Prevalence and Trends of Handgrip Strength Asymmetry in the United States.

TitlePrevalence and Trends of Handgrip Strength Asymmetry in the United States.
Publication TypeJournal Article
Year of Publication2023
AuthorsMcGrath, R, Lang, JJ, Clark, BC, Cawthon, PM, Black, K, Kieser, J, Fraser, BJ, Tomkinson, GR
JournalAdv Geriatr Med Res
KeywordsHandgrip strength, United States

BACKGROUND: Strength asymmetries are a type of muscle function impairment that is associated with several health conditions. However, the prevalence of these asymmetries among adults from the United States remains unknown. We sought to estimate the prevalence and trends of handgrip strength (HGS) asymmetry in American adults.

METHODS: The unweighted analytic sample included 23,056 persons aged at least 50-years with information on HGS for both hands from the 2006-2016 waves of the Health and Retirement Study. A handgrip dynamometer measured HGS, with the highest recorded values for each hand used to calculate asymmetry. Persons were categorized into the following asymmetry severity categories: (1) >10%, (2) >20.0%, and (3) >30.0%. Survey weights were used to generate nationally-representative asymmetry estimates.

RESULTS: Overall, there were no statistically significant trends in HGS asymmetry categories over time. The prevalence of HGS asymmetry in the 2014-2016 wave was 53.4% (CI: 52.2-54.4), 26.0% (CI: 25.0-26.9), and 11.7% (CI: 10.9-12.3) for asymmetry at >10%, >20%, and >30%, respectively. HGS asymmetry was generally higher in older Americans compared to middle-aged adults at each wave. In the 2014-2016 wave, >30% asymmetry prevalence was 13.7% (CI: 12.7-14.6) in females and 9.3% (CI: 8.4-10.2) in males. Some differences in asymmetry prevalence by race and ethnicity were observed.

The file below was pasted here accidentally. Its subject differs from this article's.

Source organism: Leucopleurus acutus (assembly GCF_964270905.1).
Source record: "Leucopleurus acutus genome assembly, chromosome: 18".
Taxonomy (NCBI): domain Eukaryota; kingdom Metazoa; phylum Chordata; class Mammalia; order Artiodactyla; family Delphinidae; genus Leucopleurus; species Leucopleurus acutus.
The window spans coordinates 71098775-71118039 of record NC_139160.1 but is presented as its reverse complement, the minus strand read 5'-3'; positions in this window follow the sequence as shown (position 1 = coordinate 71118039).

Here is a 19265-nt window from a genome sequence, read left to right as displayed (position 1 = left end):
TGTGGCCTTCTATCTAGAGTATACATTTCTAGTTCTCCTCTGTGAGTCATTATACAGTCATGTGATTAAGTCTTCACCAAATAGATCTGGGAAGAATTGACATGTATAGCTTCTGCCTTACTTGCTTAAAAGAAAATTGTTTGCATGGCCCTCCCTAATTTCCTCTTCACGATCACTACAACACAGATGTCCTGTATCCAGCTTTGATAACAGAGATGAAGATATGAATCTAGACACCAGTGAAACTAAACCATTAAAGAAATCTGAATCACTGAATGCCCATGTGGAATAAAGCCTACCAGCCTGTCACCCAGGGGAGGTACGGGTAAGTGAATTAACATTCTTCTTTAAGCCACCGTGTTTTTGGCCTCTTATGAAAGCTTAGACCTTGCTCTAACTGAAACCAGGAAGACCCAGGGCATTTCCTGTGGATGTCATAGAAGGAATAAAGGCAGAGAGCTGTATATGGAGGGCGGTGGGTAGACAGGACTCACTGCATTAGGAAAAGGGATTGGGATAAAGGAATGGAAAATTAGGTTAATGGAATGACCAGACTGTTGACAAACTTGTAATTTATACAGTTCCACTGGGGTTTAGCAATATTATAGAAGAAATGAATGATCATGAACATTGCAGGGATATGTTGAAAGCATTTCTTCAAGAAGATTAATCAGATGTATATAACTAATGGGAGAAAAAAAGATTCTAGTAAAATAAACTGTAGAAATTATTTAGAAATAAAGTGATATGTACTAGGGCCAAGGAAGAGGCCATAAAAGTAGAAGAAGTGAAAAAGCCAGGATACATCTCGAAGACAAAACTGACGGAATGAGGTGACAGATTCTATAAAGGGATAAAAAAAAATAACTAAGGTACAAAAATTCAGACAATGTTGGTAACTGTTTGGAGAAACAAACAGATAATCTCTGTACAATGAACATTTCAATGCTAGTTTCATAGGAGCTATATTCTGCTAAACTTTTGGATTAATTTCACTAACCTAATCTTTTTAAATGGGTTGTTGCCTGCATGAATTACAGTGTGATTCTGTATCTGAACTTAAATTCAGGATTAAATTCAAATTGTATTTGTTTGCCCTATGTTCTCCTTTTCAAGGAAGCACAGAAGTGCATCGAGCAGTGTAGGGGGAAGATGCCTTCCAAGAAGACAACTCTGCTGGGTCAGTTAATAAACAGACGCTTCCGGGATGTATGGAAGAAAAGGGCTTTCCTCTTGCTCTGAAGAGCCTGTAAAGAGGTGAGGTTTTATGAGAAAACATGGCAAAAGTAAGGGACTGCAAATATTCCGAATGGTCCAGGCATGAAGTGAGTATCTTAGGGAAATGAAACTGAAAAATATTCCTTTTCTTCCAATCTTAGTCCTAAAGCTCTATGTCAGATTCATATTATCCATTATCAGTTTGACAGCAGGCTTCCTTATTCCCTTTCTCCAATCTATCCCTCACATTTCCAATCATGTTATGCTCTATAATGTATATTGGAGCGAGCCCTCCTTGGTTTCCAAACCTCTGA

CONCLUSIONS: The prevalence of asymmetry was generally high, especially in women and older adults. Ongoing surveillance of strength asymmetry will help monitor trends in muscle dysfunction, guide screening for disablement, identify subpopulations at risk for asymmetry, and inform relevant interventions.

Citation Key13417
PubMed ID37502008
PubMed Central IDPMC10373124
Grant ListR01 AG067758 / AG / NIA NIH HHS / United States
R15 AG072348 / AG / NIA NIH HHS / United States